This has happened because in the Set class, the add() method calls the has() method. Chuck could fix this by not updating the count in his add() method, but this is a fragile solution as seen() would yield the wrong answer if Alice decided to update add() so that it didn't call has().

Composition

The problem with Inheritance is that it requires Chuck to know the internal workings of Alice's set class to use it correctly (thus the loss of Encapsulation). A safer form of reuse is Composition which looks like
package RememberingSet; use Moo; use Set; has '_count' => (is => 'ro', default => sub { { } }); has '_set' => (is => 'ro', default => sub { Set->new }); no Moo; sub has { my ($self, $e) = @_; $self->_count->{ $e }++; $self->_set->has($e); } sub add { my ($self, $e) = @_; $self->_count->{ $e }++; $self->_set->add($e); } sub seen { my ($self, $e) = @_; exists $self->_count->{ $e } ? $self->_count->{ $e } : 0; } 1;
This solution provides the expected behaviour. Composition works by wrapping the "derived" class around the original one and forwarding (or delegating) the appropriate methods to it. There are even Moosisms like "handles" and "around" that could be be used to simplify this solution e.g.
package RememberingSet; use Moo; use Set; my $Delegated = [qw/add has/]; has '_count' => (is => 'ro', default => sub { { } }); has '_set' => (is => 'ro', default => sub { Set->new }, handles => $ +Delegated); around $Delegated => sub { my ($orig, $self, $e) = @_; $self->_count->{ $e }++; $self->$orig($e); }; no Moo; sub seen { my ($self, $e) = @_; exists $self->_count->{ $e } ? $self->_count->{ $e } : 0; } 1;
The REPL used in the above examples is reply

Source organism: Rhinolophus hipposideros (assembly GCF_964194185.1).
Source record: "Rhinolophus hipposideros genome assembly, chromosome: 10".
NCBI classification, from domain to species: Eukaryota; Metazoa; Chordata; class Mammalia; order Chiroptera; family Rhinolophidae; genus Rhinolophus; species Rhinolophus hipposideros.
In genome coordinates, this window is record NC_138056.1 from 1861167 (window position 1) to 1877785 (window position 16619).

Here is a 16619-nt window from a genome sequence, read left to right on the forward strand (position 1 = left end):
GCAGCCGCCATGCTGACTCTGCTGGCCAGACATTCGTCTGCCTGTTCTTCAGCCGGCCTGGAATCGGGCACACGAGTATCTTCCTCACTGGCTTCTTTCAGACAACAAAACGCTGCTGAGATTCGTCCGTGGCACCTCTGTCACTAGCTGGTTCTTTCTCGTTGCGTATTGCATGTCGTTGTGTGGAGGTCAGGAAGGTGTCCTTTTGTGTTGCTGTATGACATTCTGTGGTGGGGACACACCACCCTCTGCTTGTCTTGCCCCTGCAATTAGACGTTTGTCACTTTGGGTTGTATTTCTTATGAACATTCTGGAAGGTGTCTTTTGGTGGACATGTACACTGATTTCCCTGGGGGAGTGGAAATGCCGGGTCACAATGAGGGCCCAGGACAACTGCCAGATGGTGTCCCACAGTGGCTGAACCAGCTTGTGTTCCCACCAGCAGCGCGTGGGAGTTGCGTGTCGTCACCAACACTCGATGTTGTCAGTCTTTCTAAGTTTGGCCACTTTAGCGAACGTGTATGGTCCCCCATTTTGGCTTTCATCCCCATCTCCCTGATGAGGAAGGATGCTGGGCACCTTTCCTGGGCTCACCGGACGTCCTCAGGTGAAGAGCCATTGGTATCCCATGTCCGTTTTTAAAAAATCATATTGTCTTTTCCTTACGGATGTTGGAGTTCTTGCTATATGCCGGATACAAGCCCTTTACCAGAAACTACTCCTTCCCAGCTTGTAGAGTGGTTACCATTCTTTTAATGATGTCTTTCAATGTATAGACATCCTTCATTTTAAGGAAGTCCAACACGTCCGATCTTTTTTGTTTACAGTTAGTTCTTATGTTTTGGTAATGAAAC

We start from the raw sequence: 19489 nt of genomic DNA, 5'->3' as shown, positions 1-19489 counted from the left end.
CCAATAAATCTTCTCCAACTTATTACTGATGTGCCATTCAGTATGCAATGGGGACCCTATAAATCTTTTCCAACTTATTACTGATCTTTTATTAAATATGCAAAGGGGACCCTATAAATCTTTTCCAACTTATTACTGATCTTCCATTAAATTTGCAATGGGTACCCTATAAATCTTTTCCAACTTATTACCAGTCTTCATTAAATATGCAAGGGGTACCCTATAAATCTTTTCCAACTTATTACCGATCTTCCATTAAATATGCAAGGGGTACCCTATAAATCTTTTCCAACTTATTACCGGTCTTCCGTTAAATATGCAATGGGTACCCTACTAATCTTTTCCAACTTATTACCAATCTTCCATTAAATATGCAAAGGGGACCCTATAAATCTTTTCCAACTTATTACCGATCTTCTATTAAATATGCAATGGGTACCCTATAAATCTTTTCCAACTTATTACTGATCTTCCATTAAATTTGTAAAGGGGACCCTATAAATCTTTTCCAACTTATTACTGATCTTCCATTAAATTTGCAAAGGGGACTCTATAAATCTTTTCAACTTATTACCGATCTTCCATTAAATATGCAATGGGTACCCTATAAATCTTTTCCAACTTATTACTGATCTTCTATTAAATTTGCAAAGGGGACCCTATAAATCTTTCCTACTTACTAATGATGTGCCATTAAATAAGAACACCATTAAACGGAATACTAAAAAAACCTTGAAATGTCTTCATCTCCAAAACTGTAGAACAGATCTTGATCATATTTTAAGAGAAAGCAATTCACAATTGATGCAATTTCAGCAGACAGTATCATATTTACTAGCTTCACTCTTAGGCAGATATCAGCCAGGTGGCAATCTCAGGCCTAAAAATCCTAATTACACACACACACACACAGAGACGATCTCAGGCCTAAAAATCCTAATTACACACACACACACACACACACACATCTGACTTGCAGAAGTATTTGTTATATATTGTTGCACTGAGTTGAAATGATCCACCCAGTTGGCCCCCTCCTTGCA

Takeaways

  • Consider making all attributes private (if only via convention)
  • Consider turning off init_args
  • Consider using Composition instead of Inheritance

Replies are listed 'Best First'.
Re: OOP: How to (not) lose Encapsulation
by Athanasius (Chancellor) on May 13, 2015 at 08:24 UTC

    Hello Arunbear,

    Thank-you and ++ for an excellent post! I think it would make a useful tutorial.

    It might be a good idea to add a little information up-front on why encapsulation is a Good Thing. First, you could note that:

    encapsulation is one of the four fundamentals of OOP
    Wikipedia, “Encapsulation”

    (The others being abstraction, inheritance, and polymorphism.) Then, you could use the following quote from Scott Meyers (one of the gurus of C++) to show why encapsulation is valuable:

    Encapsulation is a means, not an end. There’s nothing inherently desirable about encapsulation. Encapsulation is useful only because it yields other things in our software that we care about. In particular, it yields flexibility and robustness.
    ...
    This is the real problem with poor encapsulation: it precludes future implementation changes. Unencapsulated software is inflexible, and as a result, it’s not very robust. When the world changes, the software is unable to gracefully change with it.
    — “How Non-Member Functions Improve Encapsulation,” Dr. Dobb’s Journal (1st February, 2000)

    That’s an article I would recommend to anyone interested in OO.